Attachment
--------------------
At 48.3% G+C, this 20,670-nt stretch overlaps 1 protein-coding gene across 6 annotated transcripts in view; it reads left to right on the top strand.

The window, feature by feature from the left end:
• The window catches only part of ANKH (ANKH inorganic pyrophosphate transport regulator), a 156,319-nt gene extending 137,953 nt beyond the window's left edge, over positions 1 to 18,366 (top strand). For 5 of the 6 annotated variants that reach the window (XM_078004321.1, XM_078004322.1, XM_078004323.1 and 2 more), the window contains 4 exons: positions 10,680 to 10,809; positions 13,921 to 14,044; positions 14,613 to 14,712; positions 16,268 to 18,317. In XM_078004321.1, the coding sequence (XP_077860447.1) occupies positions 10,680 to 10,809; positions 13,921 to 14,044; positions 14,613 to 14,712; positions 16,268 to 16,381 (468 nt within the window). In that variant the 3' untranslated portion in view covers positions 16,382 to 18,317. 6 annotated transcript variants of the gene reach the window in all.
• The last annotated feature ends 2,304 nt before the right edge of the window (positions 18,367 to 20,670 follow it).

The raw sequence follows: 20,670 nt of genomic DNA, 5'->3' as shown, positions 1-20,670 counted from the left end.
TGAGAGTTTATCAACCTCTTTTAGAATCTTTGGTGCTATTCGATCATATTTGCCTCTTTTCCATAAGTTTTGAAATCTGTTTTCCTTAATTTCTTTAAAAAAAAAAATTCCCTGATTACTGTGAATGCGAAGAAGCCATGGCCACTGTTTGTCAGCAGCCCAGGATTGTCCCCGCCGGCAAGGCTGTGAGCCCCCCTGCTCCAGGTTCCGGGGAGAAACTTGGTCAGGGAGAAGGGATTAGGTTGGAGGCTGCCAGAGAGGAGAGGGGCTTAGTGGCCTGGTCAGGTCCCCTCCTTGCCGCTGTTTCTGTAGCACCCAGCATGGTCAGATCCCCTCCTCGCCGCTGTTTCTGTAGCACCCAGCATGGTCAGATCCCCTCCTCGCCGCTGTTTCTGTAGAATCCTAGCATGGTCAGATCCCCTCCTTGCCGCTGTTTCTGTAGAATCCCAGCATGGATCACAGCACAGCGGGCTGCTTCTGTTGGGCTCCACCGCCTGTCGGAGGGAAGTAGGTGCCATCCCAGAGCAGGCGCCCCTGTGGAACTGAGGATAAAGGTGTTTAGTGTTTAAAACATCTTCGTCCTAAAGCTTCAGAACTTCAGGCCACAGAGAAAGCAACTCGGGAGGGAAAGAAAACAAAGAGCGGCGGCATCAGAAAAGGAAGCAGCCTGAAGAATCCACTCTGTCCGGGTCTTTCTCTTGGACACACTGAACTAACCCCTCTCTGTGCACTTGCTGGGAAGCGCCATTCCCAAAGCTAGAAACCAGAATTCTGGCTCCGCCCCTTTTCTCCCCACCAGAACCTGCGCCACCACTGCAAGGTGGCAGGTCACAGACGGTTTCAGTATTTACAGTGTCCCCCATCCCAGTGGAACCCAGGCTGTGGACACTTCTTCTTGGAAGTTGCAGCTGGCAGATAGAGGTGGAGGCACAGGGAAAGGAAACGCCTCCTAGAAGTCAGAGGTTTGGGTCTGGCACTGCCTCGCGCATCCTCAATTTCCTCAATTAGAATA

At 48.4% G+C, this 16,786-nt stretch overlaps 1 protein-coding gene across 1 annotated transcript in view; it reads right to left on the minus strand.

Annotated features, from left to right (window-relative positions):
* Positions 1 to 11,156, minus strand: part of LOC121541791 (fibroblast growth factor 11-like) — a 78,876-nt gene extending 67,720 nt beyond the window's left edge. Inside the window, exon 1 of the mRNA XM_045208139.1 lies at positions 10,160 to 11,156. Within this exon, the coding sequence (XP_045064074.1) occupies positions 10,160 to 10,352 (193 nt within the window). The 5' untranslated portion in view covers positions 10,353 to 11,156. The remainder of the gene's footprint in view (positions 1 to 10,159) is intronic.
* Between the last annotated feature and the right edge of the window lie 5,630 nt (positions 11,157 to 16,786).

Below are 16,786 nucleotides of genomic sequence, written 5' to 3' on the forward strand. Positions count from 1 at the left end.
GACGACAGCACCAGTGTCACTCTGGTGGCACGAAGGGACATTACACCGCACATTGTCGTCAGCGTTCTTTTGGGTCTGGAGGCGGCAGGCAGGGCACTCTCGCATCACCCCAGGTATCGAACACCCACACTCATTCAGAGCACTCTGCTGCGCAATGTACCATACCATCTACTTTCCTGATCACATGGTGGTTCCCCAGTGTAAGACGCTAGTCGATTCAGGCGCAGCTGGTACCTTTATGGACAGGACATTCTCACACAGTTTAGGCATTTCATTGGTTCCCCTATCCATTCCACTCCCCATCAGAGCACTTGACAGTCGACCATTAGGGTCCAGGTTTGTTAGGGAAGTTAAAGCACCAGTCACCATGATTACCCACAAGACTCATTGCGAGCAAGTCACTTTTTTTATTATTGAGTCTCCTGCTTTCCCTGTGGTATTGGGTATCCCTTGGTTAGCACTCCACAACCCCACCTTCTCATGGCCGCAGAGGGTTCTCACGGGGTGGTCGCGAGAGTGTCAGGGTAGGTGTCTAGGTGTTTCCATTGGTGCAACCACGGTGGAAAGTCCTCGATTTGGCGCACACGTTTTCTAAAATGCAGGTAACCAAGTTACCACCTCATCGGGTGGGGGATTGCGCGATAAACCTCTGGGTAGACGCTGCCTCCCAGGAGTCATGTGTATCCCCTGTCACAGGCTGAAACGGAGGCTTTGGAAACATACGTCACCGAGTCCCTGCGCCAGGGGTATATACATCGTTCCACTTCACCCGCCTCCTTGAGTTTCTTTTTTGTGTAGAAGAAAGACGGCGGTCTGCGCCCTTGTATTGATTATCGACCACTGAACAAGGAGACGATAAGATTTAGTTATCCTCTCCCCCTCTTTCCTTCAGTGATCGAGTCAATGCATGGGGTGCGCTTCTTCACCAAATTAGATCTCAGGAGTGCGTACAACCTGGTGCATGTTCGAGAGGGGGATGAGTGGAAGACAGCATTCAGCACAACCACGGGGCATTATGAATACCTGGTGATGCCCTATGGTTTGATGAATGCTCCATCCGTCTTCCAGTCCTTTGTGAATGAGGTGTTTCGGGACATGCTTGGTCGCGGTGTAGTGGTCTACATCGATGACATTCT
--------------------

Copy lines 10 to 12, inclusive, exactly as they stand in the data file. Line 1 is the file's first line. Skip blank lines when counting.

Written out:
* Between the last annotated feature and the right edge of the window lie 5,630 nt (positions 11,157 to 16,786).

Below are 16,786 nucleotides of genomic sequence, written 5' to 3' on the forward strand. Positions count from 1 at the left end.
GACGACAGCACCAGTGTCACTCTGGTGGCACGAAGGGACATTACACCGCACATTGTCGTCAGCGTTCTTTTGGGTCTGGAGGCGGCAGGCAGGGCACTCTCGCATCACCCCAGGTATCGAACACCCACACTCATTCAGAGCACTCTGCTGCGCAATGTACCATACCATCTACTTTCCTGATCACATGGTGGTTCCCCAGTGTAAGACGCTAGTCGATTCAGGCGCAGCTGGTACCTTTATGGACAGGACATTCTCACACAGTTTAGGCATTTCATTGGTTCCCCTATCCATTCCACTCCCCATCAGAGCACTTGACAGTCGACCATTAGGGTCCAGGTTTGTTAGGGAAGTTAAAGCACCAGTCACCATGATTACCCACAAGACTCATTGCGAGCAAGTCACTTTTTTTATTATTGAGTCTCCTGCTTTCCCTGTGGTATTGGGTATCCCTTGGTTAGCACTCCACAACCCCACCTTCTCATGGCCGCAGAGGGTTCTCACGGGGTGGTCGCGAGAGTGTCAGGGTAGGTGTCTAGGTGTTTCCATTGGTGCAACCACGGTGGAAAGTCCTCGATTTGGCGCACACGTTTTCTAAAATGCAGGTAACCAAGTTACCACCTCATCGGGTGGGGGATTGCGCGATAAACCTCTGGGTAGACGCTGCCTCCCAGGAGTCATGTGTATCCCCTGTCACAGGCTGAAACGGAGGCTTTGGAAACATACGTCACCGAGTCCCTGCGCCAGGGGTATATACATCGTTCCACTTCACCCGCCTCCTTGAGTTTCTTTTTTGTGTAGAAGAAAGACGGCGGTCTGCGCCCTTGTATTGATTATCGACCACTGAACAAGGAGACGATAAGATTTAGTTATCCTCTCCCCCTCTTTCCTTCAGTGATCGAGTCAATGCATGGGGTGCGCTTCTTCACCAAATTAGATCTCAGGAGTGCGTACAACCTGGTGCATGTTCGAGAGGGGGATGAGTGGAAGACAGCATTCAGCACAACCACGGGGCATTATGAATACCTGGTGATGCCCTATGGTTTGATGAATGCTCCATCCGTCTTCCAGTCCTTTGTGAATGAGGTGTTTCGGGACATGCTTGGTCGCGGTGTAGTGGTCTACATCGATGACATTCT